It’s not just a cup of tea
You’d think it would be enough to be able to create a business out of doing something you love. Furniture designer-makers should count their blessings that we spend our day at the bench, working hard to produce items of beauty for the paying public. It is easy to feel guilty that our day not only includes a healthy lunch break, but also two (count ‘em!) tea breaks. Talking to someone who spends maybe 10 hours stuck to a desk and a screen, it is possible to feel a touch guilty when we say that we have tea breaks because we need them… no… really!
And yet a tea break is so much more than just an excuse to slack off for 20 minutes. It is so much more than that.
Cabinetmaking is exhausting, both physically and mentally. It is not unusual to heft around timber weighing the wrong side of 20 or 30kgs, dragging it from trucks and wood racks. Lugging lumps of wood across table saws and planers, and through thicknessers. And that’s before you start clamping up dining table tops and carcasses for chests of drawers. A day can be filled with routing 2” thick components, jointing big slabs and sanding what can feel like acres of surface area.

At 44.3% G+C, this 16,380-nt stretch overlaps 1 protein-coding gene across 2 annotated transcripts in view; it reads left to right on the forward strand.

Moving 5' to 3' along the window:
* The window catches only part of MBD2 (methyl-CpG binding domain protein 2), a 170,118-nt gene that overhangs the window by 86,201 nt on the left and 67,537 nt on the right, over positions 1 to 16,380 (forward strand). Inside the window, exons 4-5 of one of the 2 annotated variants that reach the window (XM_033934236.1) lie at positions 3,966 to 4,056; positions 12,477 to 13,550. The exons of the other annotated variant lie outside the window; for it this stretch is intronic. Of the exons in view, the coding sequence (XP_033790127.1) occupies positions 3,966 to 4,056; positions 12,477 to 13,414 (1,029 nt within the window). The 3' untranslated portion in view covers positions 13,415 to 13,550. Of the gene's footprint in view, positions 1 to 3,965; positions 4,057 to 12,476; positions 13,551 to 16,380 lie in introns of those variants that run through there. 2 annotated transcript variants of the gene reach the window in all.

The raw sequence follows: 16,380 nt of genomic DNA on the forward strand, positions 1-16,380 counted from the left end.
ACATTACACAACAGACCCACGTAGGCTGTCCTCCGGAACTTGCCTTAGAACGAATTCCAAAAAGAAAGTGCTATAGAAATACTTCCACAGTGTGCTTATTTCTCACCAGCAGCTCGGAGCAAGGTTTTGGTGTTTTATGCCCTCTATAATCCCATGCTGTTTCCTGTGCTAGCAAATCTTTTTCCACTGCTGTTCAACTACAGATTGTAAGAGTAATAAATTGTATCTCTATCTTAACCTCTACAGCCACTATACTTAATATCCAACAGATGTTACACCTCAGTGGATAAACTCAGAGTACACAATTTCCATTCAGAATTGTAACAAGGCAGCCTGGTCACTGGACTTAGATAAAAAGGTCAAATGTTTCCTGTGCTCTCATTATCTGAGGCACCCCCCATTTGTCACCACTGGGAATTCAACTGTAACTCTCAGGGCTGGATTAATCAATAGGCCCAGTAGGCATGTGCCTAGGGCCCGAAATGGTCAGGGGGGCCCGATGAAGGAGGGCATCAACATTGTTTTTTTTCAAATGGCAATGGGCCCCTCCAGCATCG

It is, frankly, knackering!
The tea break tradition is designed to ensure a break from the labour. It is a chance to rest the limbs, to restore your energy. It is revitalising, timed just before tiredness sets in. I can only imagine how many more accidents there would be if we worked without breaks every day for stretches of 4 hours or more.
So, the tea break is one of those wonderful guilty pleasures. We take them every day, before we ever feel we really need them. And knowing full well that so many people don’t have that luxury, yet confident in the knowledge that it’s just the right thing to do.
It’s also very sociable, especially with a chocolate digestive to top it off!
Until next time,